Winter Warmer – November Group Brew

by Billy Ellison Updated on November 3, 2011

For me, winter is a love-hate relationship.

When I moved to the Midwest, I was allured by the possibility of snow. The first year or so, I was showered with white puffy awesomeness.

Lately though, the meaner side of the midwest has shown through, bringing in fridged temps, high winds and, at times, ice! I don’t have to tell you: that sucks.

What better way to fight off the cold than from the inside-out, with a deliciously crafted winter warmer! Winter warmers can take on a variety of faces and tastes. Some enjoy the straight up boozy-ness of a big stout or strong ale. Some prefer to have some familiar kitchen spices wafting across their palate. Whatever your tastes are, it’s time to brew it up.

Here is the Beer Advocate description:

These malty sweet offerings tend to be a favorite winter seasonal. Big malt presence, both in flavor and body. The color ranges from brownish reds to nearly pitch black. Hop bitterness is generally low, leveled and balanced, but hop character can be pronounced. Alcohol warmth is not uncommon.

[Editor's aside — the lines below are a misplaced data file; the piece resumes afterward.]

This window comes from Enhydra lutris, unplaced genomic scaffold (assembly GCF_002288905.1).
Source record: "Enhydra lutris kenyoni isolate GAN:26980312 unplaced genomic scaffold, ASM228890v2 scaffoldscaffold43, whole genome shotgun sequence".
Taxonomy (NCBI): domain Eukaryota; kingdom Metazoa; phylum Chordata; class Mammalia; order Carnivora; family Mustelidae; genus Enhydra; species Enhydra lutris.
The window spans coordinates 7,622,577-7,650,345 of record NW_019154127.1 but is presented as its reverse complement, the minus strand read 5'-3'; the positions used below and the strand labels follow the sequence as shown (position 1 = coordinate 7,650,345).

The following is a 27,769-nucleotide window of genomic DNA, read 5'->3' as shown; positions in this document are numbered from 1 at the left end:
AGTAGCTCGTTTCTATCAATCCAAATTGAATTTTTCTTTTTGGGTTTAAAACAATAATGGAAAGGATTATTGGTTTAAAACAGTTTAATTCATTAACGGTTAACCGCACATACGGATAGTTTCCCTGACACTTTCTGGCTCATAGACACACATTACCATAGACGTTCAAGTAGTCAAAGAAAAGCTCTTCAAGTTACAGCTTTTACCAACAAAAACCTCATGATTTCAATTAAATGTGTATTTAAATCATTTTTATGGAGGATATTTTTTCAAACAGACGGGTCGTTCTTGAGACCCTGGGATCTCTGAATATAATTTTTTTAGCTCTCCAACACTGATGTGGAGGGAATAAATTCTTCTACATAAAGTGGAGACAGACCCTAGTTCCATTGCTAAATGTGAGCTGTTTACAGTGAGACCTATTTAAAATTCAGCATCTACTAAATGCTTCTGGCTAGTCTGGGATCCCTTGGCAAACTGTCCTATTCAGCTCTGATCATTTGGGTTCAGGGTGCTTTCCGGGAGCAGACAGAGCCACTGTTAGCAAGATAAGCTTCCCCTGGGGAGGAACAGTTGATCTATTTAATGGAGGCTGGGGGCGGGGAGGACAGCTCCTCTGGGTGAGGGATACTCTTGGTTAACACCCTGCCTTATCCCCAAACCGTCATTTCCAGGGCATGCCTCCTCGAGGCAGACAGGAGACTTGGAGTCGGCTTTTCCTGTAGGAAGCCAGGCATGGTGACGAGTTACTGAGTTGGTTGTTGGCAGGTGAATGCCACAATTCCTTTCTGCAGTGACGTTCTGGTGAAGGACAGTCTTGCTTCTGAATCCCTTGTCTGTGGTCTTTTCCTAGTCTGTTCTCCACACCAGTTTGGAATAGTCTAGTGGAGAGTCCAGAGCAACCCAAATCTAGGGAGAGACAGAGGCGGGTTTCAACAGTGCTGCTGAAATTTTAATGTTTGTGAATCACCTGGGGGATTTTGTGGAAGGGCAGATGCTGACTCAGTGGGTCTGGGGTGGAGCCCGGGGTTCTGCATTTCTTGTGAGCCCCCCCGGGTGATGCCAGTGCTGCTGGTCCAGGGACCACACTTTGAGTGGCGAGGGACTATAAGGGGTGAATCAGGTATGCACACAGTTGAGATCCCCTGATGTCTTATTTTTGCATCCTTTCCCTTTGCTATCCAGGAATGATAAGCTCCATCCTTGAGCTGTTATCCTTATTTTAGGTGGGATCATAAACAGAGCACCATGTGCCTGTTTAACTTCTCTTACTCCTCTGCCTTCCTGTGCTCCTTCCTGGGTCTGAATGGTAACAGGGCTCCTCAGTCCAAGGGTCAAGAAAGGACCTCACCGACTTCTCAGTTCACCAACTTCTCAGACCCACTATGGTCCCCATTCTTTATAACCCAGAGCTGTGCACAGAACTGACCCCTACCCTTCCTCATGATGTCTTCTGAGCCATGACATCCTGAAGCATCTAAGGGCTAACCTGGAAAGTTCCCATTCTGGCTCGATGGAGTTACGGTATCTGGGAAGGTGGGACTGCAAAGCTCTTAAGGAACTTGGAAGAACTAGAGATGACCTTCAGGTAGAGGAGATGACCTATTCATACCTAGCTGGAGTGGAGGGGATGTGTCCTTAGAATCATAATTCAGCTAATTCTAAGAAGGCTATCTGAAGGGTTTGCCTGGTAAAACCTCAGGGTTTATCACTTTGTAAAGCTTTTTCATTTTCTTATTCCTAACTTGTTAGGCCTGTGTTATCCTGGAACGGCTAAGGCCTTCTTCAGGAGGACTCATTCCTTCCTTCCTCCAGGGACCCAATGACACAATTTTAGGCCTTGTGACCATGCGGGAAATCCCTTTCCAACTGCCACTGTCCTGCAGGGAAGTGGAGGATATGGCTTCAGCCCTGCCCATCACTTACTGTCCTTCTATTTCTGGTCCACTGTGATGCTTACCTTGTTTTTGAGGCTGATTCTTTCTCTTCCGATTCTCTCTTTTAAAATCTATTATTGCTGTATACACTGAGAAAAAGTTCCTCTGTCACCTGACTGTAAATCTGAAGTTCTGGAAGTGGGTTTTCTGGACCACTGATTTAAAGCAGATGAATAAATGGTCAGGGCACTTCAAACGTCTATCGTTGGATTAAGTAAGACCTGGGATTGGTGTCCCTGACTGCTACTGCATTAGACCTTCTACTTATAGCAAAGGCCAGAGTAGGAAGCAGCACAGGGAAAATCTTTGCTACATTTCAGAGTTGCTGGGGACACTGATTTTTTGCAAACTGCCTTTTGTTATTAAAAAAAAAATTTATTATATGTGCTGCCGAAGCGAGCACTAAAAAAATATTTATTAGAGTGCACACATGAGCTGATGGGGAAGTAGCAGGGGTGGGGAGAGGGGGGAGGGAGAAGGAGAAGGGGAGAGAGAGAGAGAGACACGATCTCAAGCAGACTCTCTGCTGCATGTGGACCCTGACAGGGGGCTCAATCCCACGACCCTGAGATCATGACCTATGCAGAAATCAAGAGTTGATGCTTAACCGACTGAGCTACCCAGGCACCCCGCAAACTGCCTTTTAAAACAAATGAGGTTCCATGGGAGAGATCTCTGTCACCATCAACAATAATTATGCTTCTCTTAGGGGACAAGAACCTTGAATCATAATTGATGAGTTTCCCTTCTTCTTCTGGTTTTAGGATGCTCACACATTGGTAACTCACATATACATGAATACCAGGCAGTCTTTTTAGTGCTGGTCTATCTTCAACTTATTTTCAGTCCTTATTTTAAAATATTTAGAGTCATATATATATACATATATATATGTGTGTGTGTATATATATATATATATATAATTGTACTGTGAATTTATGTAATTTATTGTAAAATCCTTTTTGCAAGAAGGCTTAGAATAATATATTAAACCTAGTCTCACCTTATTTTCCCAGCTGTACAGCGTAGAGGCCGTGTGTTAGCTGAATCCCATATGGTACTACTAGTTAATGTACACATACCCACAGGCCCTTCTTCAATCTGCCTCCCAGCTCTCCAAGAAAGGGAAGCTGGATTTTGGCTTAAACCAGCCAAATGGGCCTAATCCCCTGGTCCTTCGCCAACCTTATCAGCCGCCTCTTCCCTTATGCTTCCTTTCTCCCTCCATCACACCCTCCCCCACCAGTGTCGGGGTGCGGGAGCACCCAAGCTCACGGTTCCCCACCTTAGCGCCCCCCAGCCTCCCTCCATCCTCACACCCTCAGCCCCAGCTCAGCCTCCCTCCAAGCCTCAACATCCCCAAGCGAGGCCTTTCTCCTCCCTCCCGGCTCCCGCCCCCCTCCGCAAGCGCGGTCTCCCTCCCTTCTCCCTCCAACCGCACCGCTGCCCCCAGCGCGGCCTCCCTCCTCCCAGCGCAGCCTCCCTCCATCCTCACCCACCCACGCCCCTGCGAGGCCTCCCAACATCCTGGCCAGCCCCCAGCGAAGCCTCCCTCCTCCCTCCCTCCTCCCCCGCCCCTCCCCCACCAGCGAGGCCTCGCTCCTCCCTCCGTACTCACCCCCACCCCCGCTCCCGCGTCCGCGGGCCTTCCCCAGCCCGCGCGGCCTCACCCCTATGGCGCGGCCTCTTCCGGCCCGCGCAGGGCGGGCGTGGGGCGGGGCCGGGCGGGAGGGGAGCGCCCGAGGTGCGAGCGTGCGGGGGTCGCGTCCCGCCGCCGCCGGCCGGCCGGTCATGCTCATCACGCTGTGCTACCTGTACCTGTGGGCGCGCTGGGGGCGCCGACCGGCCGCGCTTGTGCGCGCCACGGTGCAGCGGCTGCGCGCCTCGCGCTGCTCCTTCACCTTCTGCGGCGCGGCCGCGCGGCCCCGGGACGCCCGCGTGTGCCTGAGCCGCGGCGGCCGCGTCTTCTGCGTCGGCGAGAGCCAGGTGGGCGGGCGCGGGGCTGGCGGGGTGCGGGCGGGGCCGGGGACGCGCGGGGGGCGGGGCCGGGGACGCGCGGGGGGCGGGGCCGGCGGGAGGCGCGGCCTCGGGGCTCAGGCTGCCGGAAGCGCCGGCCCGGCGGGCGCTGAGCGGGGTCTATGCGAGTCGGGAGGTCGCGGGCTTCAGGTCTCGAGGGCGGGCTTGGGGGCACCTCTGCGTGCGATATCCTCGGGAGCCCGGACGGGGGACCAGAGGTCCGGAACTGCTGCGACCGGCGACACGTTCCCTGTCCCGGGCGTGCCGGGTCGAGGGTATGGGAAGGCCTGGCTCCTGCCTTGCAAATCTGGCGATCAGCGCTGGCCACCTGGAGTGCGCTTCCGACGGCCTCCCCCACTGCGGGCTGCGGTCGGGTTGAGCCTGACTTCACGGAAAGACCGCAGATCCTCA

Many English versions contain no spices, though some brewers of spiced winter seasonal ales will slap “Winter Warmer” on the label. Those that are spiced, tend to follow the “wassail” tradition of blending robust ales with mixed spices, before hops became the chief “spice” in beer. American varieties many have a larger presences of hops both in bitterness and flavor.

“Wait wait wait” you say, “where would I start?”.

Excellent question. Here’s a base recipe to get you on your way:

Winter Warmer Recipe

Malts and Fermentables

  • 17 lbs. British pale ale malt
  • 0.75 lbs. Aromatic malt
  • 1.5 lbs. Crystal 60L
  • 0.5 lbs. chocolate malt

Extract brewers can substitute 10 lbs. of dry pale extract for the Pale Malt

Hop Schedule

  • 1 oz. Magnum (11% AA) for 90 min.
  • 2 oz. Kent Goldings (5.2% AA) for 60 min.;
  • 2 oz. Kent Goldings (5.2% AA) for 20 min.


  • Wyeast 1728 (Scottish ale)

Post your recipes in the comments below. I’ll get mine out there too. Let’s get this winter warmer well on it’s way, brewing by 11/21. Be ready to talk about how it came out 12/19.

Have fun this winter guys! And let’s make some great beer to get us through the cold days.